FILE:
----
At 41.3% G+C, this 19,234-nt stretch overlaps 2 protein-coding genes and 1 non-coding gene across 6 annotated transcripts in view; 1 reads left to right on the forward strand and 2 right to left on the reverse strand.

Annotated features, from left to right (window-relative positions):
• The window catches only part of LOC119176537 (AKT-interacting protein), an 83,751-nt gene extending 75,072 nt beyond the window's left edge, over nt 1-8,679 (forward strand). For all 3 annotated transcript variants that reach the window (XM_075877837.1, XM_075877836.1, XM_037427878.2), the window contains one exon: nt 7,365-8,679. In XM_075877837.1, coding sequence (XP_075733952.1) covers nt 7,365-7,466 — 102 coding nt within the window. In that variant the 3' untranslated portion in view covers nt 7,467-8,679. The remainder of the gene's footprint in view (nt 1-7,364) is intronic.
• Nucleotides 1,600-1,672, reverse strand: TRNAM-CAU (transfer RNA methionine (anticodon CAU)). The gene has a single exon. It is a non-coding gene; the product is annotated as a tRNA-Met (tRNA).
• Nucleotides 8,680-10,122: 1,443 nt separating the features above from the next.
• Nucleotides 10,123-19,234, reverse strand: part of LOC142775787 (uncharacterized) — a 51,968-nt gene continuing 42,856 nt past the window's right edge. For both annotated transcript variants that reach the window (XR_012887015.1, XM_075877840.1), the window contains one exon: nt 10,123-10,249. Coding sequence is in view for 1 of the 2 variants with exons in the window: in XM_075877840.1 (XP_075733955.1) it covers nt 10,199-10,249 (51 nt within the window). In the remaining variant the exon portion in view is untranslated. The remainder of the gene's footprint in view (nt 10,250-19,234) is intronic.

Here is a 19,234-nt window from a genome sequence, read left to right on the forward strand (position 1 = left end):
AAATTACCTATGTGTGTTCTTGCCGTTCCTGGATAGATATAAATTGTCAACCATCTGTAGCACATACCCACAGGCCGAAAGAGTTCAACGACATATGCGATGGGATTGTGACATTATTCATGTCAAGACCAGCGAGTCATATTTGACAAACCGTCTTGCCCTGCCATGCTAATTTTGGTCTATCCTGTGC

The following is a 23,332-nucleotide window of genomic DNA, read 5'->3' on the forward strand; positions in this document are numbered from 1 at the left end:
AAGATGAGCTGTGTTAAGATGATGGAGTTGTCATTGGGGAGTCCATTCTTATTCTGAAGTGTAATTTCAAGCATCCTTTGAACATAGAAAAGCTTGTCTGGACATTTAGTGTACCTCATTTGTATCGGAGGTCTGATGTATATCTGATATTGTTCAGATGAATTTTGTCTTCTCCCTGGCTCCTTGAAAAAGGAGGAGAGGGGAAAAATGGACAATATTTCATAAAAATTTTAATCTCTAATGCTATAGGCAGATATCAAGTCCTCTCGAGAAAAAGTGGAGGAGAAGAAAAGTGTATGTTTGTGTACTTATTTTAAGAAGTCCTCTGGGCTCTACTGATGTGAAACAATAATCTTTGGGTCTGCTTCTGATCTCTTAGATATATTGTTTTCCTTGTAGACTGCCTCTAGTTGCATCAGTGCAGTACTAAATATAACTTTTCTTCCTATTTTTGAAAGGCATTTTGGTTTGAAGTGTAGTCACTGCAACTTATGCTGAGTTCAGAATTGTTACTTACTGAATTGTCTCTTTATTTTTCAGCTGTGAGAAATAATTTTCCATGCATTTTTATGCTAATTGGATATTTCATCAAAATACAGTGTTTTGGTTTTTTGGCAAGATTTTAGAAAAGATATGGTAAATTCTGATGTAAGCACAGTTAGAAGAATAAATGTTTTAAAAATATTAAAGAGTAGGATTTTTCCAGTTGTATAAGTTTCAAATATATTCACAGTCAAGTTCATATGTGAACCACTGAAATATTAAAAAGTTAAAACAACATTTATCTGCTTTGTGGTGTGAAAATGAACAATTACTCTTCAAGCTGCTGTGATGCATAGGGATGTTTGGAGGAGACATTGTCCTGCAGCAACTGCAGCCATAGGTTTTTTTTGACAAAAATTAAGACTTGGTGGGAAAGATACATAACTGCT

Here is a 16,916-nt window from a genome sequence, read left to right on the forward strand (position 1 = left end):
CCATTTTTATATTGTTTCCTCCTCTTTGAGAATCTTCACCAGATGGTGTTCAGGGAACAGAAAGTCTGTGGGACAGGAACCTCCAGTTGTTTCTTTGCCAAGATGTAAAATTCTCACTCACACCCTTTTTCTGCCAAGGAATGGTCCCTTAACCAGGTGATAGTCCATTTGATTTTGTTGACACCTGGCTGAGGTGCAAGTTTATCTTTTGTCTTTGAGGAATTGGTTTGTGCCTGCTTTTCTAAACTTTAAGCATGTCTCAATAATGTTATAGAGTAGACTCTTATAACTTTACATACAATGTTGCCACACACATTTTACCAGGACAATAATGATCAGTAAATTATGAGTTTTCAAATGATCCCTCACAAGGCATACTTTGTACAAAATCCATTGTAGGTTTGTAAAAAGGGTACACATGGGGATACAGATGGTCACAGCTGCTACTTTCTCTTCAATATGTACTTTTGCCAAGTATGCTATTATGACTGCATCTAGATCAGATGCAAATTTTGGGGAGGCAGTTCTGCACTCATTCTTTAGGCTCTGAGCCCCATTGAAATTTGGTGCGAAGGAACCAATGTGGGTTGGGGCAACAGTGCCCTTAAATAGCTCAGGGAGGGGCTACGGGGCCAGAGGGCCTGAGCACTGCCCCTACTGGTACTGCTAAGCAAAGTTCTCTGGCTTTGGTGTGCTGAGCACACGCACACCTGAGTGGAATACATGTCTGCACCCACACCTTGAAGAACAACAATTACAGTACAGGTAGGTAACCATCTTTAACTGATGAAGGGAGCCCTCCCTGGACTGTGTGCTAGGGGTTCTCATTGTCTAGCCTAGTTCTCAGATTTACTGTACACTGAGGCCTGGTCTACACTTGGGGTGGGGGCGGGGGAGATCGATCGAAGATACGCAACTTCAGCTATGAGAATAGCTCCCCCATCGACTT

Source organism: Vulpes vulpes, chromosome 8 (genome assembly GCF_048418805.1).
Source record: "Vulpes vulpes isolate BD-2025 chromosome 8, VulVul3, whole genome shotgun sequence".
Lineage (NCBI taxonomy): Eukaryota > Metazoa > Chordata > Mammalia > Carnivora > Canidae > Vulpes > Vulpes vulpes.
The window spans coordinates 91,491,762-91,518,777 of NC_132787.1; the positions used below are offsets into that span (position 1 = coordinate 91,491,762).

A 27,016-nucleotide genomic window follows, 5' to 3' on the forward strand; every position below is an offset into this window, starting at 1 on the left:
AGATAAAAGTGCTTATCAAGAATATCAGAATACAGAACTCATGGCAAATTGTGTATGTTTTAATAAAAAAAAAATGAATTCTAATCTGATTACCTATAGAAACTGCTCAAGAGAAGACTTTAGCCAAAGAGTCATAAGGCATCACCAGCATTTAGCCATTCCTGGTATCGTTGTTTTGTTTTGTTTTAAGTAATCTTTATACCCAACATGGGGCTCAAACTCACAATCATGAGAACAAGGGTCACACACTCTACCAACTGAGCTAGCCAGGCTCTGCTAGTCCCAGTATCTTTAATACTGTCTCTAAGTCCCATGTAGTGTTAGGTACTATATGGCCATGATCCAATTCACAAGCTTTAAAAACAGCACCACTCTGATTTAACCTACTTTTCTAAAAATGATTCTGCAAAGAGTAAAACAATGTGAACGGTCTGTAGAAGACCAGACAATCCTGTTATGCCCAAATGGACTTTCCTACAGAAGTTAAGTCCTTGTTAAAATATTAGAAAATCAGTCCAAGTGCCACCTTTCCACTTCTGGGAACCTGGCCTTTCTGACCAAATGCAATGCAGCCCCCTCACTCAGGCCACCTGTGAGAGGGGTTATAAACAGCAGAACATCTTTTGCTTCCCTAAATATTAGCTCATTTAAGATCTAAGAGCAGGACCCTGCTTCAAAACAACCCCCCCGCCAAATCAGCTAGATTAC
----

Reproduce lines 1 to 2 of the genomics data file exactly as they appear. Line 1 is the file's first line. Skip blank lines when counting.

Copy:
At 41.3% G+C, this 19,234-nt stretch overlaps 2 protein-coding genes and 1 non-coding gene across 6 annotated transcripts in view; 1 reads left to right on the forward strand and 2 right to left on the reverse strand.

Annotated features, from left to right (window-relative positions):